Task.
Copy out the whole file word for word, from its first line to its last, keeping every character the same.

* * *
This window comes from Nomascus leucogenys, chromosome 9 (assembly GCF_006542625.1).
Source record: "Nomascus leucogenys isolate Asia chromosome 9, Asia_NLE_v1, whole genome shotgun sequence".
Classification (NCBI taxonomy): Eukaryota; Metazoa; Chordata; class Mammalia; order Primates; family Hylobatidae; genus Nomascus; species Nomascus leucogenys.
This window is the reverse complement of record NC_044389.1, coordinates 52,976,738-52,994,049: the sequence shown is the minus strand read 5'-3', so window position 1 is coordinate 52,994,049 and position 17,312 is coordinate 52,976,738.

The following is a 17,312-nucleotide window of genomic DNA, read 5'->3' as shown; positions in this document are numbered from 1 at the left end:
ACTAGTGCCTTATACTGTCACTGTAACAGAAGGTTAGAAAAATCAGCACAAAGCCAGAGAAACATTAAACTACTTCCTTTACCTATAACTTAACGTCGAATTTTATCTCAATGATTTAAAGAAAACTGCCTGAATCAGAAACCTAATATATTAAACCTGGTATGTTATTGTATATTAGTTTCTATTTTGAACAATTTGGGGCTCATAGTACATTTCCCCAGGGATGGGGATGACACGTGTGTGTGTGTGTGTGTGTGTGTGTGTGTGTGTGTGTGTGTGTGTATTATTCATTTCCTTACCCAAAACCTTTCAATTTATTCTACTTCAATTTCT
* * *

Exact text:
This window comes from Nomascus leucogenys, chromosome 9 (assembly GCF_006542625.1).
Source record: "Nomascus leucogenys isolate Asia chromosome 9, Asia_NLE_v1, whole genome shotgun sequence".
Classification (NCBI taxonomy): Eukaryota; Metazoa; Chordata; class Mammalia; order Primates; family Hylobatidae; genus Nomascus; species Nomascus leucogenys.
This window is the reverse complement of record NC_044389.1, coordinates 52,976,738-52,994,049: the sequence shown is the minus strand read 5'-3', so window position 1 is coordinate 52,994,049 and position 17,312 is coordinate 52,976,738.

The following is a 17,312-nucleotide window of genomic DNA, read 5'->3' as shown; positions in this document are numbered from 1 at the left end:
ACTAGTGCCTTATACTGTCACTGTAACAGAAGGTTAGAAAAATCAGCACAAAGCCAGAGAAACATTAAACTACTTCCTTTACCTATAACTTAACGTCGAATTTTATCTCAATGATTTAAAGAAAACTGCCTGAATCAGAAACCTAATATATTAAACCTGGTATGTTATTGTATATTAGTTTCTATTTTGAACAATTTGGGGCTCATAGTACATTTCCCCAGGGATGGGGATGACACGTGTGTGTGTGTGTGTGTGTGTGTGTGTGTGTGTGTGTGTGTGTGTATTATTCATTTCCTTACCCAAAACCTTTCAATTTATTCTACTTCAATTTCT